Prosperity Haven Ohio

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ADHD and Addiction

A man's head with wooden blocks in it, showcasing the word "ADHD" as he seeks understanding and support from an addiction recovery center.

The National Institute on Drug Abuse states that approximately half of those who struggle with an addiction also suffer from a mental health disorder. In fact, it is very common for addicts to have co-occurring disorders.

When someone has this dual diagnosis, an addiction problem together with a mental health disorder, it can be very difficult to overcome the addiction if they are not addressing the other disorder at the same time. As both tend to feed off each other, it is crucial to have a treatment plan that addresses both simultaneously. In order to do so, we must first understand the mental health disorder, in this particular case, the ADHD.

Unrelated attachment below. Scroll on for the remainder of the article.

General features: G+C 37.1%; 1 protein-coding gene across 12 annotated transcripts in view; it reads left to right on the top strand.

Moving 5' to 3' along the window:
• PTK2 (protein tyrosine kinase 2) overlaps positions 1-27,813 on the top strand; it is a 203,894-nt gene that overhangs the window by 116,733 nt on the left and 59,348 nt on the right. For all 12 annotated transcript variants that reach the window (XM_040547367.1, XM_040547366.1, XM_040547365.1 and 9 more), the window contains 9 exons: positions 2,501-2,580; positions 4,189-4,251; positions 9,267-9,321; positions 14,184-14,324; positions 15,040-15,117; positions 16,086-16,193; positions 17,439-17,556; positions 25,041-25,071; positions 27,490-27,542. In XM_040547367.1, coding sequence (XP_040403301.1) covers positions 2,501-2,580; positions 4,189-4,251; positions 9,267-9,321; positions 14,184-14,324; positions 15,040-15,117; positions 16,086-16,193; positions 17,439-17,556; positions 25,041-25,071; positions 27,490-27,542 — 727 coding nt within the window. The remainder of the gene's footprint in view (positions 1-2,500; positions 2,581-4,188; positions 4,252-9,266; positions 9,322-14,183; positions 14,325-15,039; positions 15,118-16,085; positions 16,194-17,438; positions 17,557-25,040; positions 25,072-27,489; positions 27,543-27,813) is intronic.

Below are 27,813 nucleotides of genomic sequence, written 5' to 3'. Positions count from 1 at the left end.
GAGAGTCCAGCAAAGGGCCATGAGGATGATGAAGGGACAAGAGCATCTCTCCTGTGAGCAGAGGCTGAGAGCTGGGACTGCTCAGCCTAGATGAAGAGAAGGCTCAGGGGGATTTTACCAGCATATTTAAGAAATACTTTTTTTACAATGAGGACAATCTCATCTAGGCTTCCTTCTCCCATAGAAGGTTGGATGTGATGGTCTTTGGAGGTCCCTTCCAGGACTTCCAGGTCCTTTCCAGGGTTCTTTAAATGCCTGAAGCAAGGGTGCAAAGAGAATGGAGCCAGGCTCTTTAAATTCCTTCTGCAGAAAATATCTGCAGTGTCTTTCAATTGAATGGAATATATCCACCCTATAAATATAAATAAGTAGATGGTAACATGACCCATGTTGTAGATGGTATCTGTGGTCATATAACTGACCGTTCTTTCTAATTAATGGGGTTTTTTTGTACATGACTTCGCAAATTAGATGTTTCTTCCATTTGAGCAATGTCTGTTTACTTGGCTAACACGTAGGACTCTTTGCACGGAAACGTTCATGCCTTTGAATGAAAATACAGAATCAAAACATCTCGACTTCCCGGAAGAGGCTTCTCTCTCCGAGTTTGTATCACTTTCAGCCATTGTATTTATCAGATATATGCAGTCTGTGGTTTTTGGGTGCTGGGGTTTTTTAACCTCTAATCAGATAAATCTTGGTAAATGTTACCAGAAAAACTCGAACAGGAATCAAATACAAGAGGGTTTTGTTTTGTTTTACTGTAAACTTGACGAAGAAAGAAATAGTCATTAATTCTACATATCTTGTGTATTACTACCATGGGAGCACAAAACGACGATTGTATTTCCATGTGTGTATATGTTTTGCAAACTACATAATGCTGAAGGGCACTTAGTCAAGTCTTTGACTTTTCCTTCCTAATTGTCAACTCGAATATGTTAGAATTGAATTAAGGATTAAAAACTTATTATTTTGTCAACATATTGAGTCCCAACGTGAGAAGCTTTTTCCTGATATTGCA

What is ADHD?

Attention deficit hyperactivity disorder is a mental health condition that interferes with one’s ability to pay attention, making it difficult for them to focus on one particular task. ADHD also does not allow the person to exercise age appropriate inhibition. They display impulsive and hyperactive behavior that interrupts their daily functioning. While ADHD is usually diagnosed as early as preschool or early childhood years, it can sometimes be missed and only recognized later in life.

There are three behavioral types of ADHD. The first is hyperactive-impulsive. Symptoms of this include restlessness, fidgeting, running in situations where sitting is required, difficulty taking turns or waiting in lines, and answering before hearing the whole question. The second classification is inattentive type. This is characterized by inattention to detail, careless mistakes, inability to follow through on instructions and complete tasks, and not listening when addressed directly.